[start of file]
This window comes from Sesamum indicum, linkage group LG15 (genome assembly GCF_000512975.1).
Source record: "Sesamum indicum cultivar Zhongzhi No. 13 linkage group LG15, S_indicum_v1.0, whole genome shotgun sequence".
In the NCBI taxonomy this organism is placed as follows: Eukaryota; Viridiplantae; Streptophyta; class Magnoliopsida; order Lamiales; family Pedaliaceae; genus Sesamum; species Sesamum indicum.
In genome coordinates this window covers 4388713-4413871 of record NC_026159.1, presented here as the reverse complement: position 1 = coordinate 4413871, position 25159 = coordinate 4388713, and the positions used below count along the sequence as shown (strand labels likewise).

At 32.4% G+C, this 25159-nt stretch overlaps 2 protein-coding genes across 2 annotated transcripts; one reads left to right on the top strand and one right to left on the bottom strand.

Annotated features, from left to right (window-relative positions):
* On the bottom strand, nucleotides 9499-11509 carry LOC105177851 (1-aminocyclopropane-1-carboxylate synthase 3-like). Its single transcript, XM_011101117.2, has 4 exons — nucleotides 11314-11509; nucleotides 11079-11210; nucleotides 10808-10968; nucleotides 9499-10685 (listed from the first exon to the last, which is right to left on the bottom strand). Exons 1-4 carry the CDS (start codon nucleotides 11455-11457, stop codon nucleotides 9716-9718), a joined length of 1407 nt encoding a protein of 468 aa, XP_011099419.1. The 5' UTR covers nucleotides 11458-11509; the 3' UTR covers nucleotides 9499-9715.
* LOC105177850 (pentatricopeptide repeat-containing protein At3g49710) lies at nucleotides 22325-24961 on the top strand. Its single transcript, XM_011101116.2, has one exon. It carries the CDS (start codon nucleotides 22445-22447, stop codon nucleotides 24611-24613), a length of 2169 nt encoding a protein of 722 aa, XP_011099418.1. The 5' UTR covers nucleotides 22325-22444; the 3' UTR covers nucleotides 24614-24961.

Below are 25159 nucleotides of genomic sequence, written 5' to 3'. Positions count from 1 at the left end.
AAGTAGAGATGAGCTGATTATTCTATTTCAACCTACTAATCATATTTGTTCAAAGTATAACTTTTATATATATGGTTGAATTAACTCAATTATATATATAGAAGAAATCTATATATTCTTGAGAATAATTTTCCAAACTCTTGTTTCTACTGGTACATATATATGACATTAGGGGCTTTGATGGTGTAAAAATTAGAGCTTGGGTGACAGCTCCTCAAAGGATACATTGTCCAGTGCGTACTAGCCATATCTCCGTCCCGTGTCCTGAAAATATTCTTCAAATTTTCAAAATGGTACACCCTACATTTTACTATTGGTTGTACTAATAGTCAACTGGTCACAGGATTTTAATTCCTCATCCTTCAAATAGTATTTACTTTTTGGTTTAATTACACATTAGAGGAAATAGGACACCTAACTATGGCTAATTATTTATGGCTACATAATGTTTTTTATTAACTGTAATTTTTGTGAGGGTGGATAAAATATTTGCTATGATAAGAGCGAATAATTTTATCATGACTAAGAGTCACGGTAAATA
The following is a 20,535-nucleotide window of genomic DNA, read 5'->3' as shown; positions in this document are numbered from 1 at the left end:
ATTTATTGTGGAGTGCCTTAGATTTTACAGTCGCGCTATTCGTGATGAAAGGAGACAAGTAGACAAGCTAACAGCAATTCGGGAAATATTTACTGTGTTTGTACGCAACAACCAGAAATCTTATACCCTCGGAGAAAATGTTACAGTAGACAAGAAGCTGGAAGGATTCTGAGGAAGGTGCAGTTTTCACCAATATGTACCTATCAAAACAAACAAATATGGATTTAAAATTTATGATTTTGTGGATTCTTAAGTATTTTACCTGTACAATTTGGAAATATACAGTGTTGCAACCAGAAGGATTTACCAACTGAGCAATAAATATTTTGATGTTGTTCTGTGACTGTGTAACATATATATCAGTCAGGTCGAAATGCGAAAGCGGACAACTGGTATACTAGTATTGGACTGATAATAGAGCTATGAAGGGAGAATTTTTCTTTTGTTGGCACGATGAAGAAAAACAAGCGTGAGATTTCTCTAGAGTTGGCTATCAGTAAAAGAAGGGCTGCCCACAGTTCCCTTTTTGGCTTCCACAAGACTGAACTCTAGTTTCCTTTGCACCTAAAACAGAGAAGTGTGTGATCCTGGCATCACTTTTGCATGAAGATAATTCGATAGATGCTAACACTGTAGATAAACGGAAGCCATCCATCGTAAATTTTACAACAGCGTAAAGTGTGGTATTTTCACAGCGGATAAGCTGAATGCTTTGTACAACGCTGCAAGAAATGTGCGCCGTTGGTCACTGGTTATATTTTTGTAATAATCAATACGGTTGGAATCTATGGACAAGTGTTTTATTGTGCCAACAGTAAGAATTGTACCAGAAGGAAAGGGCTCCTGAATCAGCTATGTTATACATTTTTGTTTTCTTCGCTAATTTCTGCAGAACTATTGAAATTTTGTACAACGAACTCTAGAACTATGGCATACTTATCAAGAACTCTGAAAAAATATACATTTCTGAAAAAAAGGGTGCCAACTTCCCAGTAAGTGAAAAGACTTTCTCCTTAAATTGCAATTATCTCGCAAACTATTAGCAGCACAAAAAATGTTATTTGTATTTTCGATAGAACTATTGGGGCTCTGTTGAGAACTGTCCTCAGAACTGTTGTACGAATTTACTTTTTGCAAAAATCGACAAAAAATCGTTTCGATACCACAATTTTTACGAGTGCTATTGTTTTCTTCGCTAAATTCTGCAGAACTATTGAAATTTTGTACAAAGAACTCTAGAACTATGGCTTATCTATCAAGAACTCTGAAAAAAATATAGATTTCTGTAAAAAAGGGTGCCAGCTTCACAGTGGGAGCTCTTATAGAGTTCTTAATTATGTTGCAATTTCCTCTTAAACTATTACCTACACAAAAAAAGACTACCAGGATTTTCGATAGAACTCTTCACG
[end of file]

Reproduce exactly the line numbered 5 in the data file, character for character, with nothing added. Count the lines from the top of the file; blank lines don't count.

At 32.4% G+C, this 25159-nt stretch overlaps 2 protein-coding genes across 2 annotated transcripts; one reads left to right on the top strand and one right to left on the bottom strand.